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Intergenerational Transmission of Abilities and Self Selection of Mexican Immigrants

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  • Vincenzo Caponi

    (Ryerson University, IZA, RCEA)

Abstract

This paper presents an intergenerational model of self-selection of migration and education that is capable of explaining the evolution of earnings and education across three different generations of immigrants. By structurally estimating the model it is possible to quantify the human capital level of Mexicans in light of the self-sacrifice made by the first generation of Mexican immigrants. The results suggest that there is a significant one time loss of human capital faced by immigrants upon migration that is not transmitted to their children. Also parents with larger amounts of ability tend to migrate more and tend to choose to remain high school educated. However, given the better educational opportunities offered in the US, they migrate with the expectation of their children becoming college educated. Therefore, measures that rely on the earnings performance and educational attainment of immigrants underestimate the amount of human capital they bring into the host country.

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Bibliographic Info

Paper provided by Society for Economic Dynamics in its series 2009 Meeting Papers with number 1144.

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Date of creation: 2009
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Handle: RePEc:red:sed009:1144

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  1. Borjas, George J., 1996. "The earnings of Mexican immigrants in the United States," Journal of Development Economics, Elsevier, vol. 51(1), pages 69-98, October.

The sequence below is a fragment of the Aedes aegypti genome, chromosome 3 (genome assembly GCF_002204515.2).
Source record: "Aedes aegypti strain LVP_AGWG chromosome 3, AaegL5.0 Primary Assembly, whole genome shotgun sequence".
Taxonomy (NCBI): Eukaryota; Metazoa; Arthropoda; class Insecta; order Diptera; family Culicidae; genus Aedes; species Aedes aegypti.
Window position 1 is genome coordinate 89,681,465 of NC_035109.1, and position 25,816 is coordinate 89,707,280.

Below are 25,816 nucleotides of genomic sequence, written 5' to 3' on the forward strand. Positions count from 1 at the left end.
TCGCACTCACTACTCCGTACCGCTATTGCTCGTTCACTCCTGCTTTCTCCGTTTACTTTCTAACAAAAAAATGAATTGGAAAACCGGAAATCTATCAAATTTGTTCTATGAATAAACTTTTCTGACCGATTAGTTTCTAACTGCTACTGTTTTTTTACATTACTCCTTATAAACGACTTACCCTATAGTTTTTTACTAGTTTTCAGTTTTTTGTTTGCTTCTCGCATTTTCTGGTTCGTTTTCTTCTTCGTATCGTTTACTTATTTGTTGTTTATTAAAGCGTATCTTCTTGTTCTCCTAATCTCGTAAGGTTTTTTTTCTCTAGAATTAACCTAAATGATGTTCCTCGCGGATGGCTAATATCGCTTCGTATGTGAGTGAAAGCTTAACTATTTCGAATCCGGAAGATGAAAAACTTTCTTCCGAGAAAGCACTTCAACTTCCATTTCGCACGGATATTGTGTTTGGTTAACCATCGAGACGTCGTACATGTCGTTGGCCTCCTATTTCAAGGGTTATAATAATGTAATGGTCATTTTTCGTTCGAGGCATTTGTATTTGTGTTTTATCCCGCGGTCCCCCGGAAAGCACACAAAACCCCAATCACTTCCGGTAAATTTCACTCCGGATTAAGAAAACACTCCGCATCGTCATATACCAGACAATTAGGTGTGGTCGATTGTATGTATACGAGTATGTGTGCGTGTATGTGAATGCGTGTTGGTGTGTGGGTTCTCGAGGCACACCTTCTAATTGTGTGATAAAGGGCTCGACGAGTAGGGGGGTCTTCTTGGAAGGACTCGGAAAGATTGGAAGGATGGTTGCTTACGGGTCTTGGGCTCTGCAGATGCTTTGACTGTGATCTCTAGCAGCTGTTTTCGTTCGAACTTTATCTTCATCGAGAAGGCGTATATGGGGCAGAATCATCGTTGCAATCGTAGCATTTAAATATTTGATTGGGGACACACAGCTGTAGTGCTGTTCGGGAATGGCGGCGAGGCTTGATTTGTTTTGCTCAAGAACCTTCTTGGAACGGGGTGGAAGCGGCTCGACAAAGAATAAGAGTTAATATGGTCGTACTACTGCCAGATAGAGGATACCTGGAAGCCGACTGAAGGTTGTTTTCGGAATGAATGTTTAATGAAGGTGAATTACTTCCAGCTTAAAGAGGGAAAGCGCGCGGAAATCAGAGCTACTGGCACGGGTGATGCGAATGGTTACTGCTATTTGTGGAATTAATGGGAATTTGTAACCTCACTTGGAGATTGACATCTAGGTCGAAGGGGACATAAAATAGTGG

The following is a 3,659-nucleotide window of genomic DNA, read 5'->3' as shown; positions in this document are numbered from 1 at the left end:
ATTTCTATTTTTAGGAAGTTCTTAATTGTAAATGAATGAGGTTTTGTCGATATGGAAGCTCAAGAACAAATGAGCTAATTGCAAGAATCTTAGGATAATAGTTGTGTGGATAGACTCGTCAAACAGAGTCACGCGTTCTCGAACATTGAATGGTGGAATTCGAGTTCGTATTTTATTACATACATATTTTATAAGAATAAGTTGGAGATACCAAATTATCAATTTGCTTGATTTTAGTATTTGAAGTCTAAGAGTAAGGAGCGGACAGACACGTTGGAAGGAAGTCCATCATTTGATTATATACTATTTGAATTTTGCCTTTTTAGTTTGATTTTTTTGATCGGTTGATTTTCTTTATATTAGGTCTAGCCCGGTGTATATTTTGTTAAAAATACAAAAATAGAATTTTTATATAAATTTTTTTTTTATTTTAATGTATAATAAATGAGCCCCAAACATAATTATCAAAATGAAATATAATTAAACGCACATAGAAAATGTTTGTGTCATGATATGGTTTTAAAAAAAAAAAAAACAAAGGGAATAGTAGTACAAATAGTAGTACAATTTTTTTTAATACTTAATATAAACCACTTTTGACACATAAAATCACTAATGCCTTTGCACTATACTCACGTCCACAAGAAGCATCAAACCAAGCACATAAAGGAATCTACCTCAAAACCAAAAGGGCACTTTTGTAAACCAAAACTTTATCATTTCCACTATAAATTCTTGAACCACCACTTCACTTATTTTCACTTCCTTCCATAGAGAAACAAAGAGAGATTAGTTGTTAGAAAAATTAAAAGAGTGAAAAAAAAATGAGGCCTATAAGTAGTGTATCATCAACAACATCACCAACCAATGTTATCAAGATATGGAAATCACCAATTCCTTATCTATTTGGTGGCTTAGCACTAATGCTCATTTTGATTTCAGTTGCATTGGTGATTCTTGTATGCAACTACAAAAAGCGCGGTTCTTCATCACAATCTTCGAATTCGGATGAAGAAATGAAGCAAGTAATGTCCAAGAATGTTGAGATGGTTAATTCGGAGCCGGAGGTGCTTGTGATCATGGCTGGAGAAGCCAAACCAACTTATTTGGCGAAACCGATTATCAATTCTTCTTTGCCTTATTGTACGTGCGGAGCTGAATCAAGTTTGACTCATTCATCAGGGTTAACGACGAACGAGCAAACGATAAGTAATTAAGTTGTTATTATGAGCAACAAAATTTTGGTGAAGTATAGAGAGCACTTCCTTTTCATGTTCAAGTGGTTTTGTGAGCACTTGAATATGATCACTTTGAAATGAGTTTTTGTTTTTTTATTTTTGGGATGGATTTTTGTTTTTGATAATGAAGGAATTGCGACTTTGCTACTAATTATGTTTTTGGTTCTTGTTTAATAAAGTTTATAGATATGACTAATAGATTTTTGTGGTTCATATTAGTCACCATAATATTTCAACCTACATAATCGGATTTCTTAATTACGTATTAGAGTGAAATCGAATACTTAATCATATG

2. Hendricks, Lutz, 2001. "The Economic Performance of Immigrants: A Theory of Assortative Matching," International Economic Review, Department of Economics, University of Pennsylvania and Osaka University Institute of Social and Economic Research Association, vol. 42(2), pages 417-49, May.
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  8. Antonio Spilimbergo & Gordon H. Hanson, 1999. "Illegal Immigration, Border Enforcement, and Relative Wages: Evidence from Apprehensions at the U.S.-Mexico Border," American Economic Review, American Economic Association, vol. 89(5), pages 1337-1357, December.
  9. Daniel Chiquiar & Gordon H. Hanson, 2005. "International Migration, Self-Selection, and the Distribution of Wages: Evidence from Mexico and the United States," Journal of Political Economy, University of Chicago Press, vol. 113(2), pages 239-281, April.
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  14. George J. Borjas, 1987. "Self-Selection and the Earnings of Immigrants," NBER Working Papers 2248, National Bureau of Economic Research, Inc.
  15. Caponi, Vincenzo, 2006. "Heterogeneous Human Capital and Migration: Who Migrates from Mexico to the US?," IZA Discussion Papers 2446, Institute for the Study of Labor (IZA).
  16. Chiara Binelli & Orazio Attanasio, 2010. "Mexico in the 1990s: the Main Cross-Sectional Facts," Review of Economic Dynamics, Elsevier for the Society for Economic Dynamics, vol. 13(1), pages 238-264, January.
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  18. Adalbert Mayer, 2004. "Education, Self-Selection and Intergenerational Transmission of Abilities," 2004 Meeting Papers 107, Society for Economic Dynamics.
  19. Chiara Binelli, 2009. "The Demand-Supply-Demand Twist: How the Wage Structure Got More Convex," Working Paper Series 48_09, The Rimini Centre for Economic Analysis, revised Jan 2009.
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As found by EconAcademics.org, the blog aggregator for Economics research:
  1. Why third generation immigrants earn less
    by Economic Logician in Economic Logic on 2009-11-27 15:59:00
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Cited by:
  1. Facundo Albornoz & Antonio Cabrales & Esther Hauk, 2012. "Immigration and the school system," Economics Working Papers we1203, Universidad Carlos III, Departamento de Economía.

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